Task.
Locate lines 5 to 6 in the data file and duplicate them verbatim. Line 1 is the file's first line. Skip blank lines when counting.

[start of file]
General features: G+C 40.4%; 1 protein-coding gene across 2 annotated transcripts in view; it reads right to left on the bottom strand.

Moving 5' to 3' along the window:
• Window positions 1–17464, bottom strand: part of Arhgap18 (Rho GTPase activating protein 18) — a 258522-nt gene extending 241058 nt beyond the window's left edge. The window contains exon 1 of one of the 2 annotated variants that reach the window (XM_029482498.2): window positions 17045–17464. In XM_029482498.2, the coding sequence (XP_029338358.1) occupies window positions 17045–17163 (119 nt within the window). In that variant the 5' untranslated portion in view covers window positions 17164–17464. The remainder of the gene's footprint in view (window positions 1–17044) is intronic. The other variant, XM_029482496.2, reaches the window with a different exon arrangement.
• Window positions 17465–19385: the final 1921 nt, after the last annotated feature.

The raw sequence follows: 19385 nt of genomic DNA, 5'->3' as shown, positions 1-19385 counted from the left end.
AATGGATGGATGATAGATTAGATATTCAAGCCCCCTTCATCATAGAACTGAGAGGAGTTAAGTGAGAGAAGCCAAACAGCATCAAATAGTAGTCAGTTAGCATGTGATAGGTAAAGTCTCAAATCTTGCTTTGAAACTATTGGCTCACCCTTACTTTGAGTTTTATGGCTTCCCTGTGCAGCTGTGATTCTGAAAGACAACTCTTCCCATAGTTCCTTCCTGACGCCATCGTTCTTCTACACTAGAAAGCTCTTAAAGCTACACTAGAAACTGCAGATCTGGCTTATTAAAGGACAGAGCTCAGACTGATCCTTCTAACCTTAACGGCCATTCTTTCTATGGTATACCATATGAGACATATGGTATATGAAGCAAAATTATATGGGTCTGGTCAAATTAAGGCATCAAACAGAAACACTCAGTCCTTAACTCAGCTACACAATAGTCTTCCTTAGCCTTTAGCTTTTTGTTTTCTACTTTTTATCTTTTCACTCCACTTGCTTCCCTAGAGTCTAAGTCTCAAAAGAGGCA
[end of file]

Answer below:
The raw sequence follows: 19385 nt of genomic DNA, 5'->3' as shown, positions 1-19385 counted from the left end.
AATGGATGGATGATAGATTAGATATTCAAGCCCCCTTCATCATAGAACTGAGAGGAGTTAAGTGAGAGAAGCCAAACAGCATCAAATAGTAGTCAGTTAGCATGTGATAGGTAAAGTCTCAAATCTTGCTTTGAAACTATTGGCTCACCCTTACTTTGAGTTTTATGGCTTCCCTGTGCAGCTGTGATTCTGAAAGACAACTCTTCCCATAGTTCCTTCCTGACGCCATCGTTCTTCTACACTAGAAAGCTCTTAAAGCTACACTAGAAACTGCAGATCTGGCTTATTAAAGGACAGAGCTCAGACTGATCCTTCTAACCTTAACGGCCATTCTTTCTATGGTATACCATATGAGACATATGGTATATGAAGCAAAATTATATGGGTCTGGTCAAATTAAGGCATCAAACAGAAACACTCAGTCCTTAACTCAGCTACACAATAGTCTTCCTTAGCCTTTAGCTTTTTGTTTTCTACTTTTTATCTTTTCACTCCACTTGCTTCCCTAGAGTCTAAGTCTCAAAAGAGGCA